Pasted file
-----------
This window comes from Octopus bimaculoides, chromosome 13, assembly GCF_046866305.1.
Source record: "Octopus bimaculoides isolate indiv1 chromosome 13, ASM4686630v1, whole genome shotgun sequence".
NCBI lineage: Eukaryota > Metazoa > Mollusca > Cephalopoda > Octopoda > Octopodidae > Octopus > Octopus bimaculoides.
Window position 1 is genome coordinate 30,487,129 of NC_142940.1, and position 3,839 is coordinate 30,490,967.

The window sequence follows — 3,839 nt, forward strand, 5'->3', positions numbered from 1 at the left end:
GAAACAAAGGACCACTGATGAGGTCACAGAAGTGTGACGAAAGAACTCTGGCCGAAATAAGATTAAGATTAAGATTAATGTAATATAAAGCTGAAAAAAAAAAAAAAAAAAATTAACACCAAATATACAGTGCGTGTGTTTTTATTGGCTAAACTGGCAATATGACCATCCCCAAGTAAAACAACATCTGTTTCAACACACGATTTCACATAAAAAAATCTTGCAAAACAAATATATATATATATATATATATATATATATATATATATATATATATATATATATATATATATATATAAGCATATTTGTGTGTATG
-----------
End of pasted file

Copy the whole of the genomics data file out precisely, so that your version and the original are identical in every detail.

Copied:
This window comes from Octopus bimaculoides, chromosome 13, assembly GCF_046866305.1.
Source record: "Octopus bimaculoides isolate indiv1 chromosome 13, ASM4686630v1, whole genome shotgun sequence".
NCBI lineage: Eukaryota > Metazoa > Mollusca > Cephalopoda > Octopoda > Octopodidae > Octopus > Octopus bimaculoides.
Window position 1 is genome coordinate 30,487,129 of NC_142940.1, and position 3,839 is coordinate 30,490,967.

The window sequence follows — 3,839 nt, forward strand, 5'->3', positions numbered from 1 at the left end:
GAAACAAAGGACCACTGATGAGGTCACAGAAGTGTGACGAAAGAACTCTGGCCGAAATAAGATTAAGATTAAGATTAATGTAATATAAAGCTGAAAAAAAAAAAAAAAAAAATTAACACCAAATATACAGTGCGTGTGTTTTTATTGGCTAAACTGGCAATATGACCATCCCCAAGTAAAACAACATCTGTTTCAACACACGATTTCACATAAAAAAATCTTGCAAAACAAATATATATATATATATATATATATATATATATATATATATATATATATATATATATATATATATATAAGCATATTTGTGTGTATG